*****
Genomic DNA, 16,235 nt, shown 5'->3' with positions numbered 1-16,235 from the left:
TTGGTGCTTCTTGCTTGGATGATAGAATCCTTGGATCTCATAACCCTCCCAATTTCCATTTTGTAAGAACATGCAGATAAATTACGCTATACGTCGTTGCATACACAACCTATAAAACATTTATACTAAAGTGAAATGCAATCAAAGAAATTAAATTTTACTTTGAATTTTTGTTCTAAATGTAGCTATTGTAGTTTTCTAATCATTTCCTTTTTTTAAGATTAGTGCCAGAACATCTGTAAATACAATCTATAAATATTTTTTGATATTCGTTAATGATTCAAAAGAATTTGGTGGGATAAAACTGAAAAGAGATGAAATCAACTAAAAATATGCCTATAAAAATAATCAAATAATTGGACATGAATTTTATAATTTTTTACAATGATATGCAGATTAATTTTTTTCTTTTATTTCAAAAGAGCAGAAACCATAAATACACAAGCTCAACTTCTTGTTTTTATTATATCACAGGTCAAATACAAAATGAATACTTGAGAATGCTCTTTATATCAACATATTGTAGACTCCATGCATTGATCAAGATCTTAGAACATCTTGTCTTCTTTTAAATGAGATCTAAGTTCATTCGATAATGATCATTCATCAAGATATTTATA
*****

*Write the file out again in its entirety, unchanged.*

Genomic DNA, 16,235 nt, shown 5'->3' with positions numbered 1-16,235 from the left:
TTGGTGCTTCTTGCTTGGATGATAGAATCCTTGGATCTCATAACCCTCCCAATTTCCATTTTGTAAGAACATGCAGATAAATTACGCTATACGTCGTTGCATACACAACCTATAAAACATTTATACTAAAGTGAAATGCAATCAAAGAAATTAAATTTTACTTTGAATTTTTGTTCTAAATGTAGCTATTGTAGTTTTCTAATCATTTCCTTTTTTTAAGATTAGTGCCAGAACATCTGTAAATACAATCTATAAATATTTTTTGATATTCGTTAATGATTCAAAAGAATTTGGTGGGATAAAACTGAAAAGAGATGAAATCAACTAAAAATATGCCTATAAAAATAATCAAATAATTGGACATGAATTTTATAATTTTTTACAATGATATGCAGATTAATTTTTTTCTTTTATTTCAAAAGAGCAGAAACCATAAATACACAAGCTCAACTTCTTGTTTTTATTATATCACAGGTCAAATACAAAATGAATACTTGAGAATGCTCTTTATATCAACATATTGTAGACTCCATGCATTGATCAAGATCTTAGAACATCTTGTCTTCTTTTAAATGAGATCTAAGTTCATTCGATAATGATCATTCATCAAGATATTTATA